Tunisia beach attack: British families launch legal action against TUI
Families of the Tunisia terror attack victims are suing travel agent TUI after launching legal action this week.
Thirty British tourists were murdered in the attack – including three members of the same Black Country family.
Legal firm Irwin Mitchell served formal court papers against TUI on behalf of the families of 22 of the victims this week.
The case centres on security at the Imperial Marhaba Hotel in Sousse and an alleged lack of travel safety information presented to customers.
At the conclusion of the six-week inquest into the deaths last year, coroner Judge Nicholas Loraine-Smith did reject suggestions ‘neglect’ by travel companies played any part in the deaths.
But the inquest - which ruled the victims were unlawfully killed - revealed how security guards employed at the hotel were poorly trained and there was limited CCTV coverage.
Following the hearing, Suzy Evans, from Wednesbury, said she planned to launch civil action against TUI.
Her 19-year-old son Joel, brother Adrian Evans, from Bilston, and father Patrick Evans, were among the victims.
Her youngest son Owen, then 16, survived the attack, which happened in June three years ago.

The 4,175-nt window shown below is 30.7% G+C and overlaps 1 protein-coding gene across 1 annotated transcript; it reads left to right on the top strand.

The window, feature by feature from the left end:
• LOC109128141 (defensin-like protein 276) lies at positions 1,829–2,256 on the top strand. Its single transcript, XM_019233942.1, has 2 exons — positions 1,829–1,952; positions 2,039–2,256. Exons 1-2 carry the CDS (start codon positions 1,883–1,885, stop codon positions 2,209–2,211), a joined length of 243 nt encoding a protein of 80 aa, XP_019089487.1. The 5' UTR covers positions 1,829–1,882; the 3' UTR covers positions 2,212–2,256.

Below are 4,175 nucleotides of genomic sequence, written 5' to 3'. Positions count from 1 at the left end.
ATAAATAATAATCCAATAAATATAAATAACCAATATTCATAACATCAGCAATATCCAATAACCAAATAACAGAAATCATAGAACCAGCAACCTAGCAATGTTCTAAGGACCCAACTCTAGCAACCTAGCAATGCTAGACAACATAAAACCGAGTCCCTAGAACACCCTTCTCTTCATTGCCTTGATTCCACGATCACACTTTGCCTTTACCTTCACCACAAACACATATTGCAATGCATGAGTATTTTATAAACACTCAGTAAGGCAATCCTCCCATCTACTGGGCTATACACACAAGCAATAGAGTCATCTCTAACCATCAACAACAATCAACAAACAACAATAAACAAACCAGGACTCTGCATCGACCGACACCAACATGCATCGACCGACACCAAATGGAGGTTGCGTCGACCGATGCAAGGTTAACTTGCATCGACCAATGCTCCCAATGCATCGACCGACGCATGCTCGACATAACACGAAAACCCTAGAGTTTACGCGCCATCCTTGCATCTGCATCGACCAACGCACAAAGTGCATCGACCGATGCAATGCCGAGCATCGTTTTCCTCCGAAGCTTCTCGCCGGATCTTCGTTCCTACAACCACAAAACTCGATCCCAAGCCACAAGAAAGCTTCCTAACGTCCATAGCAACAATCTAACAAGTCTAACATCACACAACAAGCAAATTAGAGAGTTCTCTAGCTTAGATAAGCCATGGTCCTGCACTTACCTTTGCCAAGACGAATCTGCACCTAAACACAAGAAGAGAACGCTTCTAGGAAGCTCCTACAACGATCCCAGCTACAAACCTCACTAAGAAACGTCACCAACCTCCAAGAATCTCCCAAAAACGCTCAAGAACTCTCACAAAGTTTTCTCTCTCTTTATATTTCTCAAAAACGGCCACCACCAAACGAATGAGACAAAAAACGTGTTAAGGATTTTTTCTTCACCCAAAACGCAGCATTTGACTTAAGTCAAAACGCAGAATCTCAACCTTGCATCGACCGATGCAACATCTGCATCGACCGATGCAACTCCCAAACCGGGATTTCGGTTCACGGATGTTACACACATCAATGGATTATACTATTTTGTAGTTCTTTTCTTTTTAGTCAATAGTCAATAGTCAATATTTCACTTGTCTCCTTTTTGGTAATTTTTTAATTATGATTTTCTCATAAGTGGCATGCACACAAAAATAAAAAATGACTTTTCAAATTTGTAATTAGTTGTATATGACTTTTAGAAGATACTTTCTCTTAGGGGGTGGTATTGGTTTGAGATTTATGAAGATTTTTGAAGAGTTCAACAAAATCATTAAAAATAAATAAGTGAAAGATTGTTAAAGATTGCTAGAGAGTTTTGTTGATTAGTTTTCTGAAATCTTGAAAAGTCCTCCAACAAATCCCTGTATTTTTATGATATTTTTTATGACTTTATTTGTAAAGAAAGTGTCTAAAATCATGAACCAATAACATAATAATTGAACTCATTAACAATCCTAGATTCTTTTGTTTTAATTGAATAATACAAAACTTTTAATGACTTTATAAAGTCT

Formal civil proceedings
Kylie Hutchison, a specialist international personal injury lawyer at Irwin Mitchell, said: “On behalf of our clients who lost members of their families and those who suffered injuries in this terrible incident, we have now served formal civil proceedings on TUI claiming damages.
"The damages claimed will help compensate them for their suffering, their financial losses and help survivors meet the costs of specialist treatments and therapies to aid their recoveries.
“The level of terrorist threat in Tunisia had been escalating for some time prior to June 2015.
"This included a failed suicide bomb attempt outside a beach Hotel in Sousse in October 2013 and an attack at the Bardo museum in Tunis in March 2015 in which 22 people were killed.
“Despite this TUI, the tour operator who organised the holidays and was responsible for our clients’ safety, did not audit the adequacy of security at the hotel or take appropriate precautions to keep our clients safe from an attack.
"Nor did they inform our clients of the level of threat of terrorism which many of the holidaymakers say would have changed their mind about holidaying in Tunisia at the time.”
A spokesman for TUI said: "We remain truly saddened by what happened on that fateful day in Sousse in June 2015 when 30 of our customers lost their lives in a terrorist attack which started on a public beach.
"Our thoughts remain with all of those who were affected by the horrific incident.
"As this is now subject to legal proceedings it would be inappropriate to comment further at this stage except to say we will fully cooperate with the judicial process."
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